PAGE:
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KANSAS CITY, Mo. — A 21-year-old metro woman is charged with murder. The Jackson County prosecuting attorney says it was in retaliation for her 16-year-old brother’s death.

Tityana Coppage is charged with second-degree murder and armed criminal action. 

Her teenage brother, Jayson Ugwuh Jr., was murdered Jan. 10. His family said they believe he was shot while he was with two other teens walking home from the BP gas station at 40 Highway and Topping Avenue. His friends were able to get him back to the house where they called police.

FOX4 spoke with KCPD the day after his murder about how gun violence is affecting families in the city.

“Violent crime is a plague to Kansas City right now, and we’ve got to address this,” Capt. Dave Jackson said. “I’ve been here for about 22 years, and this is not the first time tragic violence has happened within a family. We have seen this before. It’s tragic. It’s terrible.”

Court documents say Ugwuh’s sister tried to find out who killed her brother and seek revenge. 

Police say on Jan. 13, she shot and killed Keith Lars in a parking lot at Thompson and Gladstone in the Historic Northeast. Court documents detail how Coppage figured out the car involved in her brother’s killing and came armed to meet Lars. Investigators believe Coppage and Lars exchanged gunfire in a parking lot behind a home.

Witnesses saw a man put Lars into a car where he allegedly drove him to the intersection of Admiral and Virginia where he died. He was reportedly shot in the chest and the leg.

Once arrested, investigators were able to go through Coppage’s phone where they saw after the shooting, she texted an alleged family member admitting to the act. They also identified a text message to her deceased brother’s phone letting him know she’d taken action.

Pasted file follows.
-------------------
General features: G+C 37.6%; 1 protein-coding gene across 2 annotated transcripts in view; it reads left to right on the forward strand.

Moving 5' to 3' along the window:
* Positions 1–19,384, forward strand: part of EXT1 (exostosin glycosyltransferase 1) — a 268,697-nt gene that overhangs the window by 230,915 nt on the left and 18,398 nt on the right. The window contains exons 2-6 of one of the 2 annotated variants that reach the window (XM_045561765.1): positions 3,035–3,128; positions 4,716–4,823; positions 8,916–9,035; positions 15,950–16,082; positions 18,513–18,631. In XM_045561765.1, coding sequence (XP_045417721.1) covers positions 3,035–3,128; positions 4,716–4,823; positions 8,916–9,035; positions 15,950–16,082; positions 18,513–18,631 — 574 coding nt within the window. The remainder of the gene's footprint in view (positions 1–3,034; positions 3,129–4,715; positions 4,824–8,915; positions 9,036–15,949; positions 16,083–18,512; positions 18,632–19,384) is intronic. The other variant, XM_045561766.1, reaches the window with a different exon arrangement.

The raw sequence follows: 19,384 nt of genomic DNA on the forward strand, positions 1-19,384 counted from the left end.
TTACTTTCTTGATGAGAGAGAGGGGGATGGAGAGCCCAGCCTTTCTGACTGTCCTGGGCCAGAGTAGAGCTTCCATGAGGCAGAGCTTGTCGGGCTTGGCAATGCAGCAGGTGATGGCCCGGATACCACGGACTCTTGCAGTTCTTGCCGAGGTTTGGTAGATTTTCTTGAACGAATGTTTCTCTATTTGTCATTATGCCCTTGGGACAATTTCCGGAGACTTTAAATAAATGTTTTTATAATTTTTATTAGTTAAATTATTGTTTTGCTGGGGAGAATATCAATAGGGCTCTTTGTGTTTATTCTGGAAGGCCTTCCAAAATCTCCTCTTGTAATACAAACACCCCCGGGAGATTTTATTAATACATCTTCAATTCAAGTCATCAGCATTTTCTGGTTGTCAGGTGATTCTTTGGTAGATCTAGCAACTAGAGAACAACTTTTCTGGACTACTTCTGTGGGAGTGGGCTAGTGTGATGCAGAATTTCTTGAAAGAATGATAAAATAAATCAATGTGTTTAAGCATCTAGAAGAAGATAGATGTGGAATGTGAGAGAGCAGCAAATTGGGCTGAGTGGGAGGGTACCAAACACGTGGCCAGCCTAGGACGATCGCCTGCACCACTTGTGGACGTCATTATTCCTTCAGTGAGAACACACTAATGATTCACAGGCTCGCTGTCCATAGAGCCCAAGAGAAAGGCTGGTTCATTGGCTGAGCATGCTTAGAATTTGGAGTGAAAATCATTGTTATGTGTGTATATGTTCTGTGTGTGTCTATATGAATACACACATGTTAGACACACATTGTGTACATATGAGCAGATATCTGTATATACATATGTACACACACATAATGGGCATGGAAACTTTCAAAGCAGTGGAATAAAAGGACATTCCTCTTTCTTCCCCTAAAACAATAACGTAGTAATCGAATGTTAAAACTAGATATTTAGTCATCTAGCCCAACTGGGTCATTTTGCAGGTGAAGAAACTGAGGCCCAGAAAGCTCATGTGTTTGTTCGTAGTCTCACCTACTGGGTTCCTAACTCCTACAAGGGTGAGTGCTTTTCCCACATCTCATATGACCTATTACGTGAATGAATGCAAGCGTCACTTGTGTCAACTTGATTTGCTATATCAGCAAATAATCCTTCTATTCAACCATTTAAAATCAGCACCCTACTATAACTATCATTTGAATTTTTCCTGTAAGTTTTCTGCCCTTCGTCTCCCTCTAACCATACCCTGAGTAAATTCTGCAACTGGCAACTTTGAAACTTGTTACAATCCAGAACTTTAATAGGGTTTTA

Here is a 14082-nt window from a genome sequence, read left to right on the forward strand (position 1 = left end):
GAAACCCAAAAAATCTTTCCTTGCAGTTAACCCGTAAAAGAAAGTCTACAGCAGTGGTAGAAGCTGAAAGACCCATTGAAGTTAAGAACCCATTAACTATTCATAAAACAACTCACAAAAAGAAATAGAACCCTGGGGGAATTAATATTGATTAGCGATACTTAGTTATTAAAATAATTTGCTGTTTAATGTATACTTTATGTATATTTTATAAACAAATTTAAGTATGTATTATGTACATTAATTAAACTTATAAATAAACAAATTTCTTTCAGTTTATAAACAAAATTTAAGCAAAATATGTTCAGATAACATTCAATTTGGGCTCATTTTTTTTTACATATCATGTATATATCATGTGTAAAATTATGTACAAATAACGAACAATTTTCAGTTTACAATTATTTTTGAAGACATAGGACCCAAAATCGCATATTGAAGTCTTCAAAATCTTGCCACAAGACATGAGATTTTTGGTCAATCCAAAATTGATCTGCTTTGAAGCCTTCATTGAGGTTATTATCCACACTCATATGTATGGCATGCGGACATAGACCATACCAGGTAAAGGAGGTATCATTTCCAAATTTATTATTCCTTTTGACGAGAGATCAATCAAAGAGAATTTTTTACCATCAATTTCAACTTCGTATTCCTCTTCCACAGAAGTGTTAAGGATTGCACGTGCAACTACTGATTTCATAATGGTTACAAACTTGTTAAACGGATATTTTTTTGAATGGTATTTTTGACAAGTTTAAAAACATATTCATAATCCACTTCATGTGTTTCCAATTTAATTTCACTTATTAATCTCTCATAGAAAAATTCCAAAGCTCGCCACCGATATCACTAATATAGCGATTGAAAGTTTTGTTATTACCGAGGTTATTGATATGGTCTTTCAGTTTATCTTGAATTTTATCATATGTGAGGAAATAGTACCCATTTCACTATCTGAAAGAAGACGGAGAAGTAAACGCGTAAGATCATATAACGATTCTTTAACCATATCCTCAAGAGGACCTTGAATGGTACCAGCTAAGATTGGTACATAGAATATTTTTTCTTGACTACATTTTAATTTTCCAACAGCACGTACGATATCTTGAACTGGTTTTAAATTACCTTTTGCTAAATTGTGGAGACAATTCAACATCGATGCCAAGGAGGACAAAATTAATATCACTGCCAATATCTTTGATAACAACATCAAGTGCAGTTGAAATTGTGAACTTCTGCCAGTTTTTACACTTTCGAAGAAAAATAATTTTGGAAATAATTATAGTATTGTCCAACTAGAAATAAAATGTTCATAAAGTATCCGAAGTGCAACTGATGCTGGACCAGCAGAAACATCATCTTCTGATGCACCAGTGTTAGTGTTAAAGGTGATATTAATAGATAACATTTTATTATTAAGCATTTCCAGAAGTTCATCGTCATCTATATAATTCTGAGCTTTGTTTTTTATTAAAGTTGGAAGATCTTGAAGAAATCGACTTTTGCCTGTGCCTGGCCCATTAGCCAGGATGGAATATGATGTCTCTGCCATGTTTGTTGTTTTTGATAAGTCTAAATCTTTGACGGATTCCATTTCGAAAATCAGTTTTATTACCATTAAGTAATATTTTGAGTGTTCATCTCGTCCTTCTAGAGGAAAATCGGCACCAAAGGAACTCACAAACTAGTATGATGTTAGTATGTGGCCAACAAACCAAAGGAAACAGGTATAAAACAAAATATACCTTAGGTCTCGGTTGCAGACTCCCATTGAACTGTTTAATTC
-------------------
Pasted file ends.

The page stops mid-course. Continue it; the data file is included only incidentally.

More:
Coppage is no stranger to loss.

Her 9-year-old brother Jayden Ugwuh and 8-year-old cousin Montell Ross were both killed at her home when she was 16. They were shot by someone outside of the house, and their murderer has not been brought to justice.

Jayson was also home at the time and held his brother as he lay dying. Family members have said this deeply affected both Jayson and Tityana. 

Kansas City Mayor Quinton Lucas spoke out about Jayson’s killing on Jan. 12 on Facebook, saying: “Jayson’s life and all-too-early death shows us that we have to further aide families and close relations to victims of violence — and that we’re not doing enough.”

In light of Coppage’s arrest, he said more needs to be done to help those dealing with gun violence.

“We also need to make sure that before someone is picking up that firearm to get justice as they see it, they know there’s a different outlet, they know that there’s someone to talk to, there’s someone who cares about the pain that they and their family have experienced,” Lucas said. “That’s the sort of work that we need to do more of in Kansas City.”

One of the outlets available to people and families struggling with gun violence is the Ad Hoc Group Against Crime. President Damon Daniel said experiencing trauma like this family has can deeply affect those involved.

“When you suffer from a traumatic event, particularly a violent event, it does something to you,” Daniel said. “It changes you, especially if you were a witness to it. And so, if you’re a witness to a violent crime, you may not immediately notice the changes, but over time, it festers itself. And for everyone it manifests itself differently.”

Both Lucas and Daniel said more needs to be done for families in crisis. They look to a holistic approach of providing resources and therapy. However, Lucas said more needs to be done by both the city and police.

“We have to come to a place of understanding that there are thousands of Missourians and Kansans and folks in our Kansas City metropolitan area who are suffering from this,” Daniel said. “This family is not alone. There are so many others that are out here that are crying out every day and whose moms or dads and brothers or sisters are aching with pain because they’ve just not received justice. They don’t have that sense of closure.”

“Kansas City isn’t unique in having that challenge, but I would hope that we can become unique in finding that solution,” Lucas said. “We need to actually look at these families that are impacted. We need to invest even more, and victim advocates, we need to invest more and making sure that we’re not seeing that year after year retaliation.”

If you are one of the thousands in the metro affected by gun violence and need help, Ad Hoc has a 24-hour community hotline. You can reach them at 816-753-1111.